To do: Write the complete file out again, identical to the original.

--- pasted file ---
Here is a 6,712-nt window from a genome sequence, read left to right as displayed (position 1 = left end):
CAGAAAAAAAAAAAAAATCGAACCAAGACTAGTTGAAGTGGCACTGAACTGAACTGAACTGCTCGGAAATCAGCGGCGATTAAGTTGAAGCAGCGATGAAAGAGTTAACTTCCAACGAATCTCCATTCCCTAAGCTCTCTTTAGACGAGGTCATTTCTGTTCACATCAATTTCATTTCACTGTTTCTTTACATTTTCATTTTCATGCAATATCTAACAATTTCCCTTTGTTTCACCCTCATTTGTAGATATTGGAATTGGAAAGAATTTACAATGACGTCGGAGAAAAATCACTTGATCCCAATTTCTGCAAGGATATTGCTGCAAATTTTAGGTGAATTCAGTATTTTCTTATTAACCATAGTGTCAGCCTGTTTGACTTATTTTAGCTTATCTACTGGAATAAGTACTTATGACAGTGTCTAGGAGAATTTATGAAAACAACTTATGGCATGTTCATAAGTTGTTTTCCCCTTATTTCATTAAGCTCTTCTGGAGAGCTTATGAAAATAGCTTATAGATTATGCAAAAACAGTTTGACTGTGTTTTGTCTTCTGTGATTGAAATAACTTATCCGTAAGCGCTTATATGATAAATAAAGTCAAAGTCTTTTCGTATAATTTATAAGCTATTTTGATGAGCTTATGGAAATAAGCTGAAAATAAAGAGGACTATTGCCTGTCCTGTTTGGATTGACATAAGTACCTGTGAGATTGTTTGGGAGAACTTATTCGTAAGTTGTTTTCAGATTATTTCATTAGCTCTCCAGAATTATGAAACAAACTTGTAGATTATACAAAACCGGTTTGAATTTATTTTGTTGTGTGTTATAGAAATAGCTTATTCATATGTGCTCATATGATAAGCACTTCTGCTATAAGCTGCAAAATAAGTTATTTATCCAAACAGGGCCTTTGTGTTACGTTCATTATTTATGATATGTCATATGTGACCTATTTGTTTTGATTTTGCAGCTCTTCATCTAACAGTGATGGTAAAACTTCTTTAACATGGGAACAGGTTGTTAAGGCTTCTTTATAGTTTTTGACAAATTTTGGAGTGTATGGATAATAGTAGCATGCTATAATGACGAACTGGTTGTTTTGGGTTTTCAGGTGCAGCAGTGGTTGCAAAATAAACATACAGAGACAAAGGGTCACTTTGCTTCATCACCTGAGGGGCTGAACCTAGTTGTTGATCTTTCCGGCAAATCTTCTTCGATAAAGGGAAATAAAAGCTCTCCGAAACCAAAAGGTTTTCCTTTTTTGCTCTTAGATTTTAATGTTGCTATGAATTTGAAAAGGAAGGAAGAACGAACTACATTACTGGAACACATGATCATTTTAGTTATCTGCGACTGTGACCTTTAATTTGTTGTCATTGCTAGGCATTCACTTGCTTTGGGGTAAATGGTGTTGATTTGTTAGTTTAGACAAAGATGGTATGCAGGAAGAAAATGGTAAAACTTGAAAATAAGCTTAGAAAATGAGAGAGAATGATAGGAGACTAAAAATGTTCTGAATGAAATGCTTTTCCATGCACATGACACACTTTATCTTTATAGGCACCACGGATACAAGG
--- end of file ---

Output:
Here is a 6,712-nt window from a genome sequence, read left to right as displayed (position 1 = left end):
CAGAAAAAAAAAAAAAATCGAACCAAGACTAGTTGAAGTGGCACTGAACTGAACTGAACTGCTCGGAAATCAGCGGCGATTAAGTTGAAGCAGCGATGAAAGAGTTAACTTCCAACGAATCTCCATTCCCTAAGCTCTCTTTAGACGAGGTCATTTCTGTTCACATCAATTTCATTTCACTGTTTCTTTACATTTTCATTTTCATGCAATATCTAACAATTTCCCTTTGTTTCACCCTCATTTGTAGATATTGGAATTGGAAAGAATTTACAATGACGTCGGAGAAAAATCACTTGATCCCAATTTCTGCAAGGATATTGCTGCAAATTTTAGGTGAATTCAGTATTTTCTTATTAACCATAGTGTCAGCCTGTTTGACTTATTTTAGCTTATCTACTGGAATAAGTACTTATGACAGTGTCTAGGAGAATTTATGAAAACAACTTATGGCATGTTCATAAGTTGTTTTCCCCTTATTTCATTAAGCTCTTCTGGAGAGCTTATGAAAATAGCTTATAGATTATGCAAAAACAGTTTGACTGTGTTTTGTCTTCTGTGATTGAAATAACTTATCCGTAAGCGCTTATATGATAAATAAAGTCAAAGTCTTTTCGTATAATTTATAAGCTATTTTGATGAGCTTATGGAAATAAGCTGAAAATAAAGAGGACTATTGCCTGTCCTGTTTGGATTGACATAAGTACCTGTGAGATTGTTTGGGAGAACTTATTCGTAAGTTGTTTTCAGATTATTTCATTAGCTCTCCAGAATTATGAAACAAACTTGTAGATTATACAAAACCGGTTTGAATTTATTTTGTTGTGTGTTATAGAAATAGCTTATTCATATGTGCTCATATGATAAGCACTTCTGCTATAAGCTGCAAAATAAGTTATTTATCCAAACAGGGCCTTTGTGTTACGTTCATTATTTATGATATGTCATATGTGACCTATTTGTTTTGATTTTGCAGCTCTTCATCTAACAGTGATGGTAAAACTTCTTTAACATGGGAACAGGTTGTTAAGGCTTCTTTATAGTTTTTGACAAATTTTGGAGTGTATGGATAATAGTAGCATGCTATAATGACGAACTGGTTGTTTTGGGTTTTCAGGTGCAGCAGTGGTTGCAAAATAAACATACAGAGACAAAGGGTCACTTTGCTTCATCACCTGAGGGGCTGAACCTAGTTGTTGATCTTTCCGGCAAATCTTCTTCGATAAAGGGAAATAAAAGCTCTCCGAAACCAAAAGGTTTTCCTTTTTTGCTCTTAGATTTTAATGTTGCTATGAATTTGAAAAGGAAGGAAGAACGAACTACATTACTGGAACACATGATCATTTTAGTTATCTGCGACTGTGACCTTTAATTTGTTGTCATTGCTAGGCATTCACTTGCTTTGGGGTAAATGGTGTTGATTTGTTAGTTTAGACAAAGATGGTATGCAGGAAGAAAATGGTAAAACTTGAAAATAAGCTTAGAAAATGAGAGAGAATGATAGGAGACTAAAAATGTTCTGAATGAAATGCTTTTCCATGCACATGACACACTTTATCTTTATAGGCACCACGGATACAAGG